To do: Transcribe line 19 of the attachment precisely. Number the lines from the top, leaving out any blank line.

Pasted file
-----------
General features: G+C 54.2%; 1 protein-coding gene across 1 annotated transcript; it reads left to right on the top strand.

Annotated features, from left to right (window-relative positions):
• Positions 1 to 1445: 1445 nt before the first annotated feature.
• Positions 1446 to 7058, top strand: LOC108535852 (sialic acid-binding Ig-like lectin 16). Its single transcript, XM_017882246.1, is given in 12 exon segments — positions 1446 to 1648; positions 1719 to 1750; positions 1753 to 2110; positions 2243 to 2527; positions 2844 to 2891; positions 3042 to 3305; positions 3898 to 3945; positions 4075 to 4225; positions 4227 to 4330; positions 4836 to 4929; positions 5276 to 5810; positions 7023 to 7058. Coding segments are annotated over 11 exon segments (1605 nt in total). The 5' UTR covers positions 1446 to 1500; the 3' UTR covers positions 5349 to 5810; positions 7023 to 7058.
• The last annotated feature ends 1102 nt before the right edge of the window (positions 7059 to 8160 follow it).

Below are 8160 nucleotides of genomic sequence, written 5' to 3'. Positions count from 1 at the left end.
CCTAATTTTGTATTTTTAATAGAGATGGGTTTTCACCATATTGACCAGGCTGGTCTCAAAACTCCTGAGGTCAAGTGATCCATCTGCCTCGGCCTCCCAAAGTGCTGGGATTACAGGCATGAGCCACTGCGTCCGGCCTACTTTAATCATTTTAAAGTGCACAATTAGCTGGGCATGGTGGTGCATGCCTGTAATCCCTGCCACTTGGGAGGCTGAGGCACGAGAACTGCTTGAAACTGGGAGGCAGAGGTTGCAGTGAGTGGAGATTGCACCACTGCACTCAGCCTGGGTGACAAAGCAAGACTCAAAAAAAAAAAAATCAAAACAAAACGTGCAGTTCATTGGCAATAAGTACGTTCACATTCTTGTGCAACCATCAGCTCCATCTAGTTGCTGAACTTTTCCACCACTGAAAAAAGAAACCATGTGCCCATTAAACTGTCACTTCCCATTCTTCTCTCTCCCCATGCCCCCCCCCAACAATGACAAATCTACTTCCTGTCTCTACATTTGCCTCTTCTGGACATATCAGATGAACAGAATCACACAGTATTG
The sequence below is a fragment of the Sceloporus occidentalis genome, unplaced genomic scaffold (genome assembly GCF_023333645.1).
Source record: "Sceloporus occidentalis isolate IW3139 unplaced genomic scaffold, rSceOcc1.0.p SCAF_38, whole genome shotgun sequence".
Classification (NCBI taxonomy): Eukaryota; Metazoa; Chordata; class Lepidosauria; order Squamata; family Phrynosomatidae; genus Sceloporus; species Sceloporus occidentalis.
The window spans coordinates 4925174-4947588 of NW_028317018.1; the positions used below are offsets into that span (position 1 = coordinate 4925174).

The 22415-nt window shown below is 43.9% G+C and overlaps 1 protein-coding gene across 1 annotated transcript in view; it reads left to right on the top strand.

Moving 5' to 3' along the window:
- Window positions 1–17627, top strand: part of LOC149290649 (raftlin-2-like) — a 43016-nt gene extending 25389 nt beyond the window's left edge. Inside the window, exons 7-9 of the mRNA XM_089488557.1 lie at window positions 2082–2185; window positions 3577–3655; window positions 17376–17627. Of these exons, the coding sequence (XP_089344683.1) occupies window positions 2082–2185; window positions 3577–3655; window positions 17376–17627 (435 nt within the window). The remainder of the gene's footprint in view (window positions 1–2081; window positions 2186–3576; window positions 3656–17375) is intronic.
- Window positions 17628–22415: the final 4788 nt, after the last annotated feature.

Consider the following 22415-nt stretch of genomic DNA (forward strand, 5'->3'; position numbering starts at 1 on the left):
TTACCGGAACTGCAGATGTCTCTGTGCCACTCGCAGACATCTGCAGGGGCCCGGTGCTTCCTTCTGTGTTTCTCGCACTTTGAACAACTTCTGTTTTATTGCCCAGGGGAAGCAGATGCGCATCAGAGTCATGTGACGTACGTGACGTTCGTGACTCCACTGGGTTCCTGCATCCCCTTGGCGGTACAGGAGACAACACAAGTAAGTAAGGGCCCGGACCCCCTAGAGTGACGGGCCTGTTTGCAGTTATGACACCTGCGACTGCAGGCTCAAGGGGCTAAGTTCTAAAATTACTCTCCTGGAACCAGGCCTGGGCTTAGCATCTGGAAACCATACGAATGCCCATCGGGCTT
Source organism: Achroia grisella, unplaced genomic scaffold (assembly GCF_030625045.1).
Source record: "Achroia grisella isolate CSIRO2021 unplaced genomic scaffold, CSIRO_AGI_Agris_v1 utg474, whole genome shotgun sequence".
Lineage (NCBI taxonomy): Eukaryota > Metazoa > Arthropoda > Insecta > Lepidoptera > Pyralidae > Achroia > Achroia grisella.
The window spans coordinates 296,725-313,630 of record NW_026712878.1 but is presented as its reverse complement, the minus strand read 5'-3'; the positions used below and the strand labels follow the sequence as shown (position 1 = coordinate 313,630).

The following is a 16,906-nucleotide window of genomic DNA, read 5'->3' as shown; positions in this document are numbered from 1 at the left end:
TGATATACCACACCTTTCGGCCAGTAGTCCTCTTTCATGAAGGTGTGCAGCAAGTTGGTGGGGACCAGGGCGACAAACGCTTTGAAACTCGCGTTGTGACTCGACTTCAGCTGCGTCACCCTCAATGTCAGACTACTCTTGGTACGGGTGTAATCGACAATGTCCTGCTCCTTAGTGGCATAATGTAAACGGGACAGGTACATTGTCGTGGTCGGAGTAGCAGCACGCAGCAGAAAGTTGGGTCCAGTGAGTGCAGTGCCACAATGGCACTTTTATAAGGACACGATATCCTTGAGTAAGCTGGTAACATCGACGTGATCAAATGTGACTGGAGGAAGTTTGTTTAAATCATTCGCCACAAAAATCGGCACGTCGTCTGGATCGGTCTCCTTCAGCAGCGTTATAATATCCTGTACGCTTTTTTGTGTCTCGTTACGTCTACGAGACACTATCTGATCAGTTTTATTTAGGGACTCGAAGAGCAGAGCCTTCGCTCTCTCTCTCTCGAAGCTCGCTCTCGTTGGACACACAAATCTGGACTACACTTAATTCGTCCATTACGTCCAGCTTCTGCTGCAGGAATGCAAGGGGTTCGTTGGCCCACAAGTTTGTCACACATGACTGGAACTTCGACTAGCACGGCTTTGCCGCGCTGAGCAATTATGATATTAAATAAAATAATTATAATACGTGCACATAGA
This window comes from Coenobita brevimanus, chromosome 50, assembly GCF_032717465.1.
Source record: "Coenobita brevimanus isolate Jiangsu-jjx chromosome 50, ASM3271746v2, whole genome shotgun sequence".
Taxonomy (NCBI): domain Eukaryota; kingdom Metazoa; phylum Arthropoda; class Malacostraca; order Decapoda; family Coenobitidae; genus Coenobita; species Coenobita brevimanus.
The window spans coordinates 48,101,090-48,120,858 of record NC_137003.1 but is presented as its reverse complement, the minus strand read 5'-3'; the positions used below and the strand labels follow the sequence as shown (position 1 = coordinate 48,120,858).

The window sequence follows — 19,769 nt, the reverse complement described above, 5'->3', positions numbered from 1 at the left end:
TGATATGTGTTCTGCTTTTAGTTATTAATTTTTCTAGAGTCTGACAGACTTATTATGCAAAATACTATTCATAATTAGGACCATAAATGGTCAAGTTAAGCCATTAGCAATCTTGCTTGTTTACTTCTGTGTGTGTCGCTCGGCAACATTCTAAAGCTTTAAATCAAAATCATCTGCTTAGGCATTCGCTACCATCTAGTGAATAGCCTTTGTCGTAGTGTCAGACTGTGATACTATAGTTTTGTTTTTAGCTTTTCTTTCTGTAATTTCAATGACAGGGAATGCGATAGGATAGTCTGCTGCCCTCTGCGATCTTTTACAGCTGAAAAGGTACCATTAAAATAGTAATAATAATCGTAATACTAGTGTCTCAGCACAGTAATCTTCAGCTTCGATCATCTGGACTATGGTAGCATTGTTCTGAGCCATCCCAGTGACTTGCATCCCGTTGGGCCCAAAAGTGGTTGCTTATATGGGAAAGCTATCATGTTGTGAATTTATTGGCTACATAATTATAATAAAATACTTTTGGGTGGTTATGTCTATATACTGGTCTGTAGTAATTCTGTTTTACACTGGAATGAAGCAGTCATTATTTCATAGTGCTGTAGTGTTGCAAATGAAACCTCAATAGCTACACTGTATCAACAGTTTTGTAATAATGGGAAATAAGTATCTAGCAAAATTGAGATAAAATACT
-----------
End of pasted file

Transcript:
Source record: "Achroia grisella isolate CSIRO2021 unplaced genomic scaffold, CSIRO_AGI_Agris_v1 utg474, whole genome shotgun sequence".